WeeklyWatch – The ECB makes market-friendly moves

16 September 2019

Stock Take

Growth on the horizon

Last week saw a positive meeting of the European Central Bank in Frankfurt, where, following comments from the current Chief Economist at the Finance Ministry arguing that cheap borrowing via ultra-low global interest rates may validate a policy rethink, they dropped their 2019 growth and inflation forecasts for the eurozone. This was followed by a cut in the key interest rate to -0.5% and a pledge to buy $20 billion a month of eurozone debt to support growth and stability – making this the ECB’s largest monetary stimulus in more than three years, and the dramatic final act for President Mario Draghi, who is due to step down from his position later this year.

As you can imagine, investors were delighted when they heard the news, which resulted in eurozone bond prices rising, along with European stocks. However, the latter were then held back by worries over the banking sector.

Although few comments were made by investors when Draghi acknowledged that the committee had been divided on the last round of decisions, the same couldn’t be said for Bild, a major German daily, which complained that “Count Draghila is sucking our accounts dry”. Donald Trump also had his say on the matter, taking to Twitter to claim that the ECB was successfully pushing down the euro against the dollar, in turn aiding exports, while the Fed refused to budge.

Mark Dowding of BlueBay Asset Management said:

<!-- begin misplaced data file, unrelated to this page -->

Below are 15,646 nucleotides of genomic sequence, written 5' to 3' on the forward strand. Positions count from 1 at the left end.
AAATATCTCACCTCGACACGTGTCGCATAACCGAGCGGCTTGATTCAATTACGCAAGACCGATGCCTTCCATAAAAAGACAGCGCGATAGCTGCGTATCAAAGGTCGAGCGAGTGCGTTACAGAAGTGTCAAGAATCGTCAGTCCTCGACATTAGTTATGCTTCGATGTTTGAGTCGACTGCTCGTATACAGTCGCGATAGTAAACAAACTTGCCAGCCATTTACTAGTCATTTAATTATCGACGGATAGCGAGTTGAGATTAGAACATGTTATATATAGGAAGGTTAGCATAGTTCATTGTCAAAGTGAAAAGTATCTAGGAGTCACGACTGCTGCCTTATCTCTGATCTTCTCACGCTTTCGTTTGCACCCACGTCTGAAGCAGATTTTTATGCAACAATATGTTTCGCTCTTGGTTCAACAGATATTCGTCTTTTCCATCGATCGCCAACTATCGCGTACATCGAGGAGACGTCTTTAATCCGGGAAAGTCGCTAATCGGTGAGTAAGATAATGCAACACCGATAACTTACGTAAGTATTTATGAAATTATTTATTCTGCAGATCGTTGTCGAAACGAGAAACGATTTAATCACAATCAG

“By making QE extensions open-ended, we feel that QE-finity will be the focus of ECB policy from this point and we are inclined to think that this week’s cut in the deposit rate to -0.50% will be the last in the cycle. Over time, the emphasis may move more towards fiscal policy, but this will be a political decision and a transition which will only occur slowly in the case of Germany.”

While this was underway, economists also confirmed predictions of a recession in Germany, and Ursula von der Leyen announced her senior appointments for the new administration at the European Commission. During this process, she indicated that she wanted the Commission to play a more prominent role in global geopolitics and trade. This comes at the same time that Emmanuel Macron showed signs of wanting to pivot the EU more towards Russia, and against the usual backdrop of German nervousness over any kind of assertive foreign policy.

While in the UK

On home turf, the debate as to whether politicians are playing more of a role in supporting growth is firmly underway with an election potentially looming. On one hand, Sajid Javid has pledged increased spending in selected areas, while the Labour party is contemplating far more radical action using large-scale fiscal stimulus and an enforced transfer of a proportion of company shares to workers.

No matter how extreme this sounds, it’s unlikely to stay in the headlines for an extended period of time as Labour risks simply showcasing its internal divisions at the forthcoming party conference, which is also the case for the Tories. As is stands, the Lim Dems appear relatively united on the hot topic of Brexit.

As for the Prime Minister, he is awaiting the decision of the Supreme Court on whether his prorogation was illegal or not. Whatever the outcome will be, he made it clear over the weekend that he fully intends of the UK to leave the UK at the end of October, despite what parliament may have already voted.